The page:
In order to enable an iCal export link, your account needs to have an API key created. This key enables other applications to access data from within Indico even when you are neither using nor logged into the Indico system yourself with the link provided. Once created, you can manage your key at any time by going to 'My Profile' and looking under the tab entitled 'HTTP API'. Further information about HTTP API keys can be found in the Indico documentation.
Additionally to having an API key associated with your account, exporting private event information requires the usage of a persistent signature. This enables API URLs which do not expire after a few minutes so while the setting is active, anyone in possession of the link provided can access the information. Due to this, it is extremely important that you keep these links private and for your use only. If you think someone else may have acquired access to a link using this key in the future, you must immediately create a new key pair on the 'My Profile' page under the 'HTTP API' and update the iCalendar links afterwards.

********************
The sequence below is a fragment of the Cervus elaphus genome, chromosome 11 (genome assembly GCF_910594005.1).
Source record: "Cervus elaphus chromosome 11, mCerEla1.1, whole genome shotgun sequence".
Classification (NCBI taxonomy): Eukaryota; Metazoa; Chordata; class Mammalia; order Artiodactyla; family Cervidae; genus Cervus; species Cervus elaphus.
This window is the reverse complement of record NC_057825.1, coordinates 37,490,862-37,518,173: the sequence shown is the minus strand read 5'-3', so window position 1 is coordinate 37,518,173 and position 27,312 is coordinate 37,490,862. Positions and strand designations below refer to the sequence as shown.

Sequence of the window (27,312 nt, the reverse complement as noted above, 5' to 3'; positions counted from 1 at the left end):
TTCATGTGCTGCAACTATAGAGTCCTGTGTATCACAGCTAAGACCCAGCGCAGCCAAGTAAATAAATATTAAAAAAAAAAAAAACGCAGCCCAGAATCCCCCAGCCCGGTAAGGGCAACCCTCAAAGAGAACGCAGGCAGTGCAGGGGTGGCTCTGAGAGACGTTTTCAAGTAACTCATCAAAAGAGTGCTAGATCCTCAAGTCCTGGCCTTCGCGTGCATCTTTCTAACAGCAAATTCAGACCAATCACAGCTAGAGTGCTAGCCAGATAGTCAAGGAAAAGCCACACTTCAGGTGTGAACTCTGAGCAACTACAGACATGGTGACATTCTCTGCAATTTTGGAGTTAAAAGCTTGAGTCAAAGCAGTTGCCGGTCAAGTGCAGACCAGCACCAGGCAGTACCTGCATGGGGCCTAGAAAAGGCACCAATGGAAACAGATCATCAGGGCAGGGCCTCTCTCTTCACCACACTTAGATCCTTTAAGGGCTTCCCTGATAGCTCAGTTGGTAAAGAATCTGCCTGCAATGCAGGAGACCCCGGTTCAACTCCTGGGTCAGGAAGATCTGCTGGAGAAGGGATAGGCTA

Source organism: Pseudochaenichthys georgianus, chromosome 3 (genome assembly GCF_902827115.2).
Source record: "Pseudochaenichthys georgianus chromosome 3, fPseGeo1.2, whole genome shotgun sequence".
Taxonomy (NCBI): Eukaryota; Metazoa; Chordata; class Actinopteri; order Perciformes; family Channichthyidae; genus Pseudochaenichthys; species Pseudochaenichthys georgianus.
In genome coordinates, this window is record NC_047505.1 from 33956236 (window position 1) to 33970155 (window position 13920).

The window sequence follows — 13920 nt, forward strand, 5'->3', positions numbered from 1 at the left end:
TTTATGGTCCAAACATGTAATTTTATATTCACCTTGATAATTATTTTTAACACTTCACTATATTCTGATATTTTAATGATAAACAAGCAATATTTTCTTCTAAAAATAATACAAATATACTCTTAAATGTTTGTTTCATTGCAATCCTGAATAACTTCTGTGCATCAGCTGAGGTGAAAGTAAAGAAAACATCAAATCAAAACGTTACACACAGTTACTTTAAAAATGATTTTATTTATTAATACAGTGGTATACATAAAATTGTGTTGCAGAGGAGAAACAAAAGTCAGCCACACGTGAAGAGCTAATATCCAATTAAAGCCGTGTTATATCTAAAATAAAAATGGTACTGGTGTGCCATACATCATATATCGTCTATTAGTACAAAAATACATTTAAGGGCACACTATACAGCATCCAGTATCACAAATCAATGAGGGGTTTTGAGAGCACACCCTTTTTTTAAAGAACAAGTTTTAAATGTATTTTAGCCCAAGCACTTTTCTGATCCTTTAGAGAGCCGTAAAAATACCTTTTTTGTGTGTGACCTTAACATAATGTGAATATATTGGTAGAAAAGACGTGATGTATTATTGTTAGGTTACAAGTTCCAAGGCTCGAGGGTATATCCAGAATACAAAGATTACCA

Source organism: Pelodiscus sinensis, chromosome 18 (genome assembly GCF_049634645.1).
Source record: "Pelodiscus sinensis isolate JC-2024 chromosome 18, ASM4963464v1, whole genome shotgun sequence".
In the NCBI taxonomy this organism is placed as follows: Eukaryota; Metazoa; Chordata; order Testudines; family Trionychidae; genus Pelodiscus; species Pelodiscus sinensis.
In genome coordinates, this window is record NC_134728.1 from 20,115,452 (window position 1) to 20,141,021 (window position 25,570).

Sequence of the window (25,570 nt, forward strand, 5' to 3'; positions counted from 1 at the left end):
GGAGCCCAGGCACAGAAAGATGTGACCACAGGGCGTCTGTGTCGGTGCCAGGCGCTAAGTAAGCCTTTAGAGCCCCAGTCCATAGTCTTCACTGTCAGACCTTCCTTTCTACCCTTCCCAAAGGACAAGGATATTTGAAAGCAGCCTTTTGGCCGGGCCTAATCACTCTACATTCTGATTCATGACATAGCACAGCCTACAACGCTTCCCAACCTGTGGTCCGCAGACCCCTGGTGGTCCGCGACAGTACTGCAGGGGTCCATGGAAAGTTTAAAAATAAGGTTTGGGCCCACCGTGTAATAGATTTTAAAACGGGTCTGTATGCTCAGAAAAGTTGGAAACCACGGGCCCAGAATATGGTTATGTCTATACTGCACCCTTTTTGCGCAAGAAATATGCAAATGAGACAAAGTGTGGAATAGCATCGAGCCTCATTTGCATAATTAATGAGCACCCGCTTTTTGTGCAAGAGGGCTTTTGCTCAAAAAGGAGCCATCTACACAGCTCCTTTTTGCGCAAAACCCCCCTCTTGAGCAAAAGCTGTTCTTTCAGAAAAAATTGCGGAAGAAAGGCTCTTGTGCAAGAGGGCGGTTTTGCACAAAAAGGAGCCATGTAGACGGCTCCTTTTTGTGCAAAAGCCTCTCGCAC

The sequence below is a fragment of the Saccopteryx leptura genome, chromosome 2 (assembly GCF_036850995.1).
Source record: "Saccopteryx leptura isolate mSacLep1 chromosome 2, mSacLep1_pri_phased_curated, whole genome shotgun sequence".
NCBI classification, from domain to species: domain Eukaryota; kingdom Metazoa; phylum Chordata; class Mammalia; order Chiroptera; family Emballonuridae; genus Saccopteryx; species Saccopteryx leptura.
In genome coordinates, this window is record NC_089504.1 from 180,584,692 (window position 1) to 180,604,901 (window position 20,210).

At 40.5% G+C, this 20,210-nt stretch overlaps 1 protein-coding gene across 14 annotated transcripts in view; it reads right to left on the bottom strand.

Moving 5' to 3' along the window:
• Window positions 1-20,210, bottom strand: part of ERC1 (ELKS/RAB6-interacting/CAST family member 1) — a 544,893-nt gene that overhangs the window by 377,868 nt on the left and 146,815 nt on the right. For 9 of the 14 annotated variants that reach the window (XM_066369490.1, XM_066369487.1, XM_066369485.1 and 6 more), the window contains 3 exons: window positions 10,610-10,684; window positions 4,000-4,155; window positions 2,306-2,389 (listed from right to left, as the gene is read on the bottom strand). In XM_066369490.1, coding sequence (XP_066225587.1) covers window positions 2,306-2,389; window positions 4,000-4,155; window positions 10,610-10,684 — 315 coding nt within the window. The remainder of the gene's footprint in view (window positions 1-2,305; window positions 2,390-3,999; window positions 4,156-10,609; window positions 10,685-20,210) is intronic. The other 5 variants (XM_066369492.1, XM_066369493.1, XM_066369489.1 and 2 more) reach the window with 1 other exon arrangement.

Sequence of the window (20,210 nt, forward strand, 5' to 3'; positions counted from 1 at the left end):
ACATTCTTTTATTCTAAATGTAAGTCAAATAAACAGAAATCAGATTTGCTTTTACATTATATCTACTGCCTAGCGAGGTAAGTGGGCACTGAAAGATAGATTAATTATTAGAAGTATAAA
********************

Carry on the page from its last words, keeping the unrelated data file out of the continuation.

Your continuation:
Permanent link for public information only:
Permanent link for all public and protected information:
The Messenger: a galactic centre gravitational-wave beacon
Our existence in the Universe resulted from a rare combination of circumstances. The same must be true for any advanced extraterrestrial civilisation. If there exist any in the Milky Way, they are likely scattered over large distances in space and time, however, they must be aware of the unique property of the Galactic centre: it hosts the closest massive black hole to anyone in the Galaxy. A sufficiently advanced civilisation may have placed material in orbit around this black hole to study it, extract energy from it, and/or for communication purposes. In either case, its orbital motion will necessarily be a source of gravitational waves. Here we show that a Jupiter-mass "Messenger" on the innermost stable circular orbit around the black hole can be sustained for a few billion years by the energy output of a single star and emits an unambiguously artificial (continuous) gravitational wave signal that will be observable with LISA-type detectors.